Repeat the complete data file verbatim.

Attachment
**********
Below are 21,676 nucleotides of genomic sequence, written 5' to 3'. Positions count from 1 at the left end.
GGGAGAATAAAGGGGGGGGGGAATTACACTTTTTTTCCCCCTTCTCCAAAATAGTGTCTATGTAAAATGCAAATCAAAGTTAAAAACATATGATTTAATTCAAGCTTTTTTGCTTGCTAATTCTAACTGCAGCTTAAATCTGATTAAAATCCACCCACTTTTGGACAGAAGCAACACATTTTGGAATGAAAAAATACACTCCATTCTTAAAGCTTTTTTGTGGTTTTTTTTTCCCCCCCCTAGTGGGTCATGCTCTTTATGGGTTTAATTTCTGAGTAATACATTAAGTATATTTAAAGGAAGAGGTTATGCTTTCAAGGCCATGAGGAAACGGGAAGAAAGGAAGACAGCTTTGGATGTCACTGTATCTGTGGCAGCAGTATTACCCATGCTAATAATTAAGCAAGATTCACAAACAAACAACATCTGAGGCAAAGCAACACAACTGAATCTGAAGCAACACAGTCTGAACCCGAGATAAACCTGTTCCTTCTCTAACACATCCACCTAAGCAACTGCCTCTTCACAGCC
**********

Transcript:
Below are 21,676 nucleotides of genomic sequence, written 5' to 3'. Positions count from 1 at the left end.
GGGAGAATAAAGGGGGGGGGGAATTACACTTTTTTTCCCCCTTCTCCAAAATAGTGTCTATGTAAAATGCAAATCAAAGTTAAAAACATATGATTTAATTCAAGCTTTTTTGCTTGCTAATTCTAACTGCAGCTTAAATCTGATTAAAATCCACCCACTTTTGGACAGAAGCAACACATTTTGGAATGAAAAAATACACTCCATTCTTAAAGCTTTTTTGTGGTTTTTTTTTCCCCCCCCTAGTGGGTCATGCTCTTTATGGGTTTAATTTCTGAGTAATACATTAAGTATATTTAAAGGAAGAGGTTATGCTTTCAAGGCCATGAGGAAACGGGAAGAAAGGAAGACAGCTTTGGATGTCACTGTATCTGTGGCAGCAGTATTACCCATGCTAATAATTAAGCAAGATTCACAAACAAACAACATCTGAGGCAAAGCAACACAACTGAATCTGAAGCAACACAGTCTGAACCCGAGATAAACCTGTTCCTTCTCTAACACATCCACCTAAGCAACTGCCTCTTCACAGCC